NEW YORK, NY.-
Torch Bearers, Anna Hyatt Huntington's most significant artwork offered at auction, will fund a science education program at The Discovery Museum and Planetarium in Bridgeport, Conn., after it realized $315,000 in Heritage Auctions
' $2 million American Paintings, Drawings & Sculpture Signature Auction Dec. 5. The 15-foot bronze monument, symbolizing the passing of knowledge from one generation to the next, now ranks as one of most valuable Huntington works ever sold. It was purchased by a private collector who is placing the work on public display in Lindale Park, a historic neighborhood in Houston, Texas.
"This outstanding monument graced the grounds of the Discovery Museum and Planetarium for decades and we couldn't be happier that it will remain on public display, this time in one of Houston's finest neighborhoods" said Aviva Lehmann, Director of American Art at Heritage's New York location.
Huntington conceived of Torch Bearers in 1955 as a unique gift from the artist and her husband, Archer Milton Huntington, to the University of Madrid, in Spain. However, in 1961 she pledged a bronze version to The Museum of Art, Science and Industry in Bridgeport, Conn. The museum shifted its focus from an art museum to a science museum in the mid-1990s.
The museum will use the monument's proceeds to teach schoolchildren how to develop and program a small satellite which will be attached to a NASA rocket. The satellite will analyze space dust and beam data to a 'mission control' at the museum.
Highlights in the Dec. 5 auction span two sessions, the first of which was Heritage's inaugural The Art of New York Signature Auction, timed to pay homage to the seminal 1913 Armory show, which introduced New York to Modern Art. Masterful street scenes by famed New York artist Guy Carleton Wiggins took top lot honors as Just Off 5th Avenue at 53rd Street (à la Childe Hassam), 1939, ended at $75,000, and The Library, 5th Avenue, circa 1940, sold for $53,125. Wiggins' classic Wall Street storm image Financial Center realized $21,250 later in the sale.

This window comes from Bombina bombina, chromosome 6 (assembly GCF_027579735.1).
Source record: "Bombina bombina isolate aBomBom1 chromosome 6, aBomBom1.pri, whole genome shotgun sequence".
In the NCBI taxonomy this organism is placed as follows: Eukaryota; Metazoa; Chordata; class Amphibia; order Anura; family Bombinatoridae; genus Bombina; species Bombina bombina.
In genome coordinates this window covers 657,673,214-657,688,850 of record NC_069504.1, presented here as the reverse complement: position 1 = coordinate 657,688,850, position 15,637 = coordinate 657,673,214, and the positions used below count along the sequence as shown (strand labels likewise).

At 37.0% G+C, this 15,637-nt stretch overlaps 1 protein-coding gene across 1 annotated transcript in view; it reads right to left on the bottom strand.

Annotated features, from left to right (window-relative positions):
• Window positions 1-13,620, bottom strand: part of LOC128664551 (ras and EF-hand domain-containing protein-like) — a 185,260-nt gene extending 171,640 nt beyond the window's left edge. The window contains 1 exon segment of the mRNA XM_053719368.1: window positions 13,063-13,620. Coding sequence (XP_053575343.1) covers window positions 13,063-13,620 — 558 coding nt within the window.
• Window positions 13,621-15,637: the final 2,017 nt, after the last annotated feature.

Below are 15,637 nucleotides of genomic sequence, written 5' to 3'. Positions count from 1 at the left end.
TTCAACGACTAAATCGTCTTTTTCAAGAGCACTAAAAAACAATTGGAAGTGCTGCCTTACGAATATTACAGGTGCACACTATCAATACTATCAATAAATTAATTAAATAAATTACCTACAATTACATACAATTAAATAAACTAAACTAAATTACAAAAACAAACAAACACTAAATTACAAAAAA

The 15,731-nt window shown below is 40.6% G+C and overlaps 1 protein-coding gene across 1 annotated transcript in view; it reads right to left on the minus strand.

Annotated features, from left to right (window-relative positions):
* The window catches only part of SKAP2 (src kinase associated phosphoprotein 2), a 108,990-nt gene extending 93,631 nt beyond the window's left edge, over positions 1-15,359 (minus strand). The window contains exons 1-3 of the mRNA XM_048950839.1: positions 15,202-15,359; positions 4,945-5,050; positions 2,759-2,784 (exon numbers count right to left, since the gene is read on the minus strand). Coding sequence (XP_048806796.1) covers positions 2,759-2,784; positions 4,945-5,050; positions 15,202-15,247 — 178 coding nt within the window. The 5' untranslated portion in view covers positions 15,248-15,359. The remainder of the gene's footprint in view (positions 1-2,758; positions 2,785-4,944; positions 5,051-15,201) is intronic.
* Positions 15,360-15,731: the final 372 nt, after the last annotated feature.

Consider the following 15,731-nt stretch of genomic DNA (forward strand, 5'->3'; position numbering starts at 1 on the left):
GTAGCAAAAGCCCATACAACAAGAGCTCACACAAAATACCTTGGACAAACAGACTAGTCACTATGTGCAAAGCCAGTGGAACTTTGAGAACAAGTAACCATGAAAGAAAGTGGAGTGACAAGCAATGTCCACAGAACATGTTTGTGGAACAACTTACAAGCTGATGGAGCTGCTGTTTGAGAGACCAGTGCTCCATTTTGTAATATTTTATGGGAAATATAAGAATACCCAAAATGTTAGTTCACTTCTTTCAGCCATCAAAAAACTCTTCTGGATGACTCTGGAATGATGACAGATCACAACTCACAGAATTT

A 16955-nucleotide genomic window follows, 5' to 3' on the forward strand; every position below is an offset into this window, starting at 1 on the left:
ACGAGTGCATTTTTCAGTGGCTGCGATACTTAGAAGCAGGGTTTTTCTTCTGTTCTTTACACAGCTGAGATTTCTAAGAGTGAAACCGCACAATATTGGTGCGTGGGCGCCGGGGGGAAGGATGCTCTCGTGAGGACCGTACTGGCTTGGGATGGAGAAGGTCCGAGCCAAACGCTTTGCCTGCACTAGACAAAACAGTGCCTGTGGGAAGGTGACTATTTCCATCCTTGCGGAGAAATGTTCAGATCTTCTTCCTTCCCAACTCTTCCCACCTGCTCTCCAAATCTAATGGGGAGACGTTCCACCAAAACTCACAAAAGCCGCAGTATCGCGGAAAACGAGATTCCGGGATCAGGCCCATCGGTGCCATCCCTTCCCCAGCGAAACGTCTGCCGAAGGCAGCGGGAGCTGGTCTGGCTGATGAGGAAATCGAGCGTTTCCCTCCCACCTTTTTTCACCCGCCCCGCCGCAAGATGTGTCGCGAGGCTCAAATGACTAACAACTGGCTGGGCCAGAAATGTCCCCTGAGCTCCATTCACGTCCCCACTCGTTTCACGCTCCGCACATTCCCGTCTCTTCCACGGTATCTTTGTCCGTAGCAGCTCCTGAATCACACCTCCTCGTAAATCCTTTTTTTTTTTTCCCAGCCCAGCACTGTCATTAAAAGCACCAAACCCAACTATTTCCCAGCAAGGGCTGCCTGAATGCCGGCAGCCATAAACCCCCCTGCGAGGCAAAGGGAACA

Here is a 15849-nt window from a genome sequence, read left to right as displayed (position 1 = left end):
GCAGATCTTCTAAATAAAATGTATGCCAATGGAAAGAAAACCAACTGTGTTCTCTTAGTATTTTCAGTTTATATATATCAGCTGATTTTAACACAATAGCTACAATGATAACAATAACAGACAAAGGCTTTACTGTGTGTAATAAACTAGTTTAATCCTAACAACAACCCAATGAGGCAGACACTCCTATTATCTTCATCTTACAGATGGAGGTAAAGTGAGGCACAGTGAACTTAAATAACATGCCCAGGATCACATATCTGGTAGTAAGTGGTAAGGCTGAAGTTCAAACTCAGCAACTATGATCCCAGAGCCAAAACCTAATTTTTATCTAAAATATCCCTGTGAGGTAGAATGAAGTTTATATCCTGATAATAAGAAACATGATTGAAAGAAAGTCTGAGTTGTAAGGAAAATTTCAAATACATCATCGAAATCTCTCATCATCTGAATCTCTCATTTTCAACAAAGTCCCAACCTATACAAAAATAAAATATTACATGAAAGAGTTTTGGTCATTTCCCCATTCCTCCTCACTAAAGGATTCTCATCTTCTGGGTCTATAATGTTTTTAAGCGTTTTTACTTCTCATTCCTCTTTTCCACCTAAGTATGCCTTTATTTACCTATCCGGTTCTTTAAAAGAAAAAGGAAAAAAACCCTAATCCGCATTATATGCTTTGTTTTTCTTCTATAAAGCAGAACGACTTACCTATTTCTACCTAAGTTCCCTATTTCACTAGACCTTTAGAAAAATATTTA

Laurence A. Campbell's January Snow Storm appeared at auction from a private New York collection to realize $33,750 and Carlos Nadal's Port de New York, circa 1980, sold for a strong $27,500 against a $15,000 estimate.
Nine bidders drove two charcoal drawings on paper by architect Hugh Ferriss well beyond their estimates as New York at Night set a record for the artist at $21,250 and Columbus Circle at Night ended at $16,250.
The auction's second session included the Huntington monument along with Moonrise, Chioggia, Venice by Thomas Moran, which sold for $155,000. Moran's A Bit of Acoma, New Mexico, 1911, rocketed to $81,250, more than four times its estimate.
Aldro Thompson Hibbard's Logging in Vermont, was pursued by 10 bidders who pushed the oil on canvas to $87,500. Still Life with Game and Hunting Paraphernalia, a canvas painted in 1904 by Richard La Barre Goodwin hit $62,500 and Sanford Robinson Gifford's Lake George from Buck Mountain brought $43,750. Venetian Coastline at Sunset, painted in 1872 by William Stanley Haseltine and which had remained in the same family after it was gifted by Juliet Pierpont Morgan, changed hands for $43,750.
Madame LaFarge et ses Animal Sauvage, 1975, by Orville Bulman more than doubled its estimate to end at $40,625 while Ship N.B. Palmer Off Golden Gate, 1968, by John Stobart soared to $37,500, three times its estimate.
Slave Master with Slaves (Study for The American Historical Epic), circa 1924-27, by Thomas Hart Benton was pursued by two bidders who pushed it to $35,000 and Milton Cark Avery's Setting Sun, 1959, which had remained in the same family for nearly 30 years, sold for $35,000.
Additional highlights include, but are not limited to:
Steel Mill at Night (Jones & Laughlin by Night) by Aaron Harry Gorson. Realized: $32,500.
Leroy Neiman's Russian Dancers, 1961. Realized: $32,500.
The Structural Steel Worker, 1926, by Max Kalish. Realized: $31,250.
Mort Künstler's well documented Fighting 69th: General Meagher and the Irish Brigade, Fredericksburg, Virginia, December 2, 1862, 1998. Realized: $30,000.